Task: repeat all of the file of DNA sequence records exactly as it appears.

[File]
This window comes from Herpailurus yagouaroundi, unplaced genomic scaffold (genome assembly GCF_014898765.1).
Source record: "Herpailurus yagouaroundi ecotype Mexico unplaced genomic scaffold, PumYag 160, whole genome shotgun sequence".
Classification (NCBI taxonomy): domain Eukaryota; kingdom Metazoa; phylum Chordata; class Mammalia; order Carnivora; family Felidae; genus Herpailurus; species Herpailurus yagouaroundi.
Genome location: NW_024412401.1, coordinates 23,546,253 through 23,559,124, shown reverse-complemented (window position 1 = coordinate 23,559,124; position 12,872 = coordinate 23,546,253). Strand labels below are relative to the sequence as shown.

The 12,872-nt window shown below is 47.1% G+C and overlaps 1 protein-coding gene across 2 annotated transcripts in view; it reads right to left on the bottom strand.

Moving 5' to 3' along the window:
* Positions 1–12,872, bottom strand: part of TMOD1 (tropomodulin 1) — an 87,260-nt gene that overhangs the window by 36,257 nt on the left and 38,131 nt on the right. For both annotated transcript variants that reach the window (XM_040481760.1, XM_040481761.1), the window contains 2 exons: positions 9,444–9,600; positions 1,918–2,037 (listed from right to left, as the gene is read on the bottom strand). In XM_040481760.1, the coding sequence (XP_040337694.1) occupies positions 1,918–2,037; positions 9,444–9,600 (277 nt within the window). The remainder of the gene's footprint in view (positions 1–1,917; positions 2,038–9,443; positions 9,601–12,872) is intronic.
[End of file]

This window comes from Herpailurus yagouaroundi, unplaced genomic scaffold (genome assembly GCF_014898765.1).
Source record: "Herpailurus yagouaroundi ecotype Mexico unplaced genomic scaffold, PumYag 160, whole genome shotgun sequence".
Classification (NCBI taxonomy): domain Eukaryota; kingdom Metazoa; phylum Chordata; class Mammalia; order Carnivora; family Felidae; genus Herpailurus; species Herpailurus yagouaroundi.
Genome location: NW_024412401.1, coordinates 23,546,253 through 23,559,124, shown reverse-complemented (window position 1 = coordinate 23,559,124; position 12,872 = coordinate 23,546,253). Strand labels below are relative to the sequence as shown.

The 12,872-nt window shown below is 47.1% G+C and overlaps 1 protein-coding gene across 2 annotated transcripts in view; it reads right to left on the bottom strand.

Moving 5' to 3' along the window:
* Positions 1–12,872, bottom strand: part of TMOD1 (tropomodulin 1) — an 87,260-nt gene that overhangs the window by 36,257 nt on the left and 38,131 nt on the right. For both annotated transcript variants that reach the window (XM_040481760.1, XM_040481761.1), the window contains 2 exons: positions 9,444–9,600; positions 1,918–2,037 (listed from right to left, as the gene is read on the bottom strand). In XM_040481760.1, the coding sequence (XP_040337694.1) occupies positions 1,918–2,037; positions 9,444–9,600 (277 nt within the window). The remainder of the gene's footprint in view (positions 1–1,917; positions 2,038–9,443; positions 9,601–12,872) is intronic.